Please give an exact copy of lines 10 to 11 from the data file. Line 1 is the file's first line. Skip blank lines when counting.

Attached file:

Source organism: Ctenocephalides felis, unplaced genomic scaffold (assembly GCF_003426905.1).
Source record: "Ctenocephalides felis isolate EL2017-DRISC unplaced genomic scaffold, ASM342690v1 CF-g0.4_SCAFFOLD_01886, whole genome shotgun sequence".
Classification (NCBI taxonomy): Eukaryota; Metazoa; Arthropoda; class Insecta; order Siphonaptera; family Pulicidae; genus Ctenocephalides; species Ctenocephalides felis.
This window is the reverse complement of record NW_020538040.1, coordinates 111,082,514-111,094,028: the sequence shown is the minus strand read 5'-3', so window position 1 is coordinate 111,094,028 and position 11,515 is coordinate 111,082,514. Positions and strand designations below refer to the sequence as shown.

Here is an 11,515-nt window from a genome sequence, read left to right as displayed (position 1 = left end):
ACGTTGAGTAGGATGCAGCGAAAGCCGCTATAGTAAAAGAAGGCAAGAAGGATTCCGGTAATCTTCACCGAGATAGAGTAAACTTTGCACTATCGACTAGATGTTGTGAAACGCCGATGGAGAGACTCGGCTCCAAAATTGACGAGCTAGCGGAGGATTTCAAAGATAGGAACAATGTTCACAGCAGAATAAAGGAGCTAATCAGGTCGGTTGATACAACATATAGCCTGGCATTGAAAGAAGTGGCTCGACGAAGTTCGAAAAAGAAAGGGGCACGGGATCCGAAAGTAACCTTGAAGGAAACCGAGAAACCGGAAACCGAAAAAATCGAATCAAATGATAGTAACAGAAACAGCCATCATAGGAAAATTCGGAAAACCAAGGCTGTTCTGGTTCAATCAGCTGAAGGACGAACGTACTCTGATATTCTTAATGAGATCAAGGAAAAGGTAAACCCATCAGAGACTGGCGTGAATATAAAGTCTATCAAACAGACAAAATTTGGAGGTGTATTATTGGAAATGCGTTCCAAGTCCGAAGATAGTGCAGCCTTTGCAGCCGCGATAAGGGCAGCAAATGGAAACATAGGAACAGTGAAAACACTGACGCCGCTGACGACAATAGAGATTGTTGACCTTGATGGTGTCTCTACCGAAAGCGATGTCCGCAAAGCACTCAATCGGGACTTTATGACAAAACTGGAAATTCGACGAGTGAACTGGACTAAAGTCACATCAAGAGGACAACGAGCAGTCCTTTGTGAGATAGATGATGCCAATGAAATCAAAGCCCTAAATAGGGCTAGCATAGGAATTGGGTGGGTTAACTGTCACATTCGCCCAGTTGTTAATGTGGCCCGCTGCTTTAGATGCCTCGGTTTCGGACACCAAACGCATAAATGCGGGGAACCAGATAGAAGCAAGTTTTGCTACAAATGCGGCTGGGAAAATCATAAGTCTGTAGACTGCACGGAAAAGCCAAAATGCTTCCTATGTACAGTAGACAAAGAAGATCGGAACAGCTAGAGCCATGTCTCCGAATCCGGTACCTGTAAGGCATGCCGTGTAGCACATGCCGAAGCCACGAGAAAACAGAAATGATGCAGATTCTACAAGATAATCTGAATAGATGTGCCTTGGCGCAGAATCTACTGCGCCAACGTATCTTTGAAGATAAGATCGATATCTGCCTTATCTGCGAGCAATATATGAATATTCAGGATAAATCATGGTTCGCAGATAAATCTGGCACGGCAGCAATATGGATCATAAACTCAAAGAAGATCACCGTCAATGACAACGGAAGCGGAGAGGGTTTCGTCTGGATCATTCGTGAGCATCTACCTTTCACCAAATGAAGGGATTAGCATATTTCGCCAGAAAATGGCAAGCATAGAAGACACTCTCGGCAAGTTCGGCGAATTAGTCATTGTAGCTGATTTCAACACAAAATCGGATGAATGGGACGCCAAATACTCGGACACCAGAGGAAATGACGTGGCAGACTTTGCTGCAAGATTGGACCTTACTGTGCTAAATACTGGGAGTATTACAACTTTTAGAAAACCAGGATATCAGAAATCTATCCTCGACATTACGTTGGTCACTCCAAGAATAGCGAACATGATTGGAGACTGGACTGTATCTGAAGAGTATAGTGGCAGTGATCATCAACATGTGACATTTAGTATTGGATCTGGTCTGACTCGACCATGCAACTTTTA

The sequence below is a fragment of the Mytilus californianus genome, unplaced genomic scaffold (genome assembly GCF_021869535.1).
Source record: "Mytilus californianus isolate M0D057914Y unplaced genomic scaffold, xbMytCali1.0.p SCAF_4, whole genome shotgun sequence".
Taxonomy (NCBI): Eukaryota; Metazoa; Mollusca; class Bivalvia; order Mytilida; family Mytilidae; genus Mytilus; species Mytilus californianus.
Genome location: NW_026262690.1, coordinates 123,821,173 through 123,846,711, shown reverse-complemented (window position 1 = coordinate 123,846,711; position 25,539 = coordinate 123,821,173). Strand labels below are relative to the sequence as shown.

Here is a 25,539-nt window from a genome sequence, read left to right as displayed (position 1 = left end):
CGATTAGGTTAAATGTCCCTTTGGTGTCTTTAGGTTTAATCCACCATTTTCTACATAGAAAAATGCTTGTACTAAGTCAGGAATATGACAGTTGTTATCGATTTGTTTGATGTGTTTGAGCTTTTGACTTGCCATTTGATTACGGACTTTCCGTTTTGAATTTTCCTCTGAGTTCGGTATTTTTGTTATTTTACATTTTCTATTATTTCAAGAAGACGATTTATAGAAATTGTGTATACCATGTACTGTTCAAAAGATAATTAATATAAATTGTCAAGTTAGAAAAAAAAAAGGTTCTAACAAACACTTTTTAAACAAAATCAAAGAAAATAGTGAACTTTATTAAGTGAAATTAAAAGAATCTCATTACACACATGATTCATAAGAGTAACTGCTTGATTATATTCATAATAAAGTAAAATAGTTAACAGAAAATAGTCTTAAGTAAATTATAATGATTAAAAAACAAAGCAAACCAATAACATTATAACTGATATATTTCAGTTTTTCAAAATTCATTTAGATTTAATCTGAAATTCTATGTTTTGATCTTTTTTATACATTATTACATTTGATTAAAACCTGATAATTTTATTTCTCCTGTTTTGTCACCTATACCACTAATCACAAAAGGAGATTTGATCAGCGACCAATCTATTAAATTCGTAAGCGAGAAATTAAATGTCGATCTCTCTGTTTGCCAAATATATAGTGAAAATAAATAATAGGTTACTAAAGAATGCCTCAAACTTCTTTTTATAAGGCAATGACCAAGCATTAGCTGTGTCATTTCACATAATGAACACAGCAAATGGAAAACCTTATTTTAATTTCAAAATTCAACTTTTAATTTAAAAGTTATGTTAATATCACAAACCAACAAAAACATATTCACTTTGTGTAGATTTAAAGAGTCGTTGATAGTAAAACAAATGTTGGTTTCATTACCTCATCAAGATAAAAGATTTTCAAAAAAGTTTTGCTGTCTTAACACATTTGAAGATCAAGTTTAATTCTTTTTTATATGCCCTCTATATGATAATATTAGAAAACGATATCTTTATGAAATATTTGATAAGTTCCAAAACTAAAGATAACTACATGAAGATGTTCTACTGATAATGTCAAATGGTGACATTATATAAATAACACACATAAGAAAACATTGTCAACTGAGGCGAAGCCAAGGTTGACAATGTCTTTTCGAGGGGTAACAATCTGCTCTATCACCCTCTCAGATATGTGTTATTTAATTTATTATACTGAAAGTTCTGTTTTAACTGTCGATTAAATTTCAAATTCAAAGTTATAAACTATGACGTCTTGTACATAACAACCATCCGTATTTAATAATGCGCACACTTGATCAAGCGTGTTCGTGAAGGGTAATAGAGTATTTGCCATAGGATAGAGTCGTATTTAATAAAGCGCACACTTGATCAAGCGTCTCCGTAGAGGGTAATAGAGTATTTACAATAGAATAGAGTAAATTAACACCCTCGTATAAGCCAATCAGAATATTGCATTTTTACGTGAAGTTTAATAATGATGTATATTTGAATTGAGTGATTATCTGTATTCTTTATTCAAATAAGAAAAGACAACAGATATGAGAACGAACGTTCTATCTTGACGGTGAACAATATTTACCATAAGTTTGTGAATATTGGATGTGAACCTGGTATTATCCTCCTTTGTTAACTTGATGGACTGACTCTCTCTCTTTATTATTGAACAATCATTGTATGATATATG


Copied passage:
Genome location: NW_026262690.1, coordinates 123,821,173 through 123,846,711, shown reverse-complemented (window position 1 = coordinate 123,846,711; position 25,539 = coordinate 123,821,173). Strand labels below are relative to the sequence as shown.

Here is a 25,539-nt window from a genome sequence, read left to right as displayed (position 1 = left end):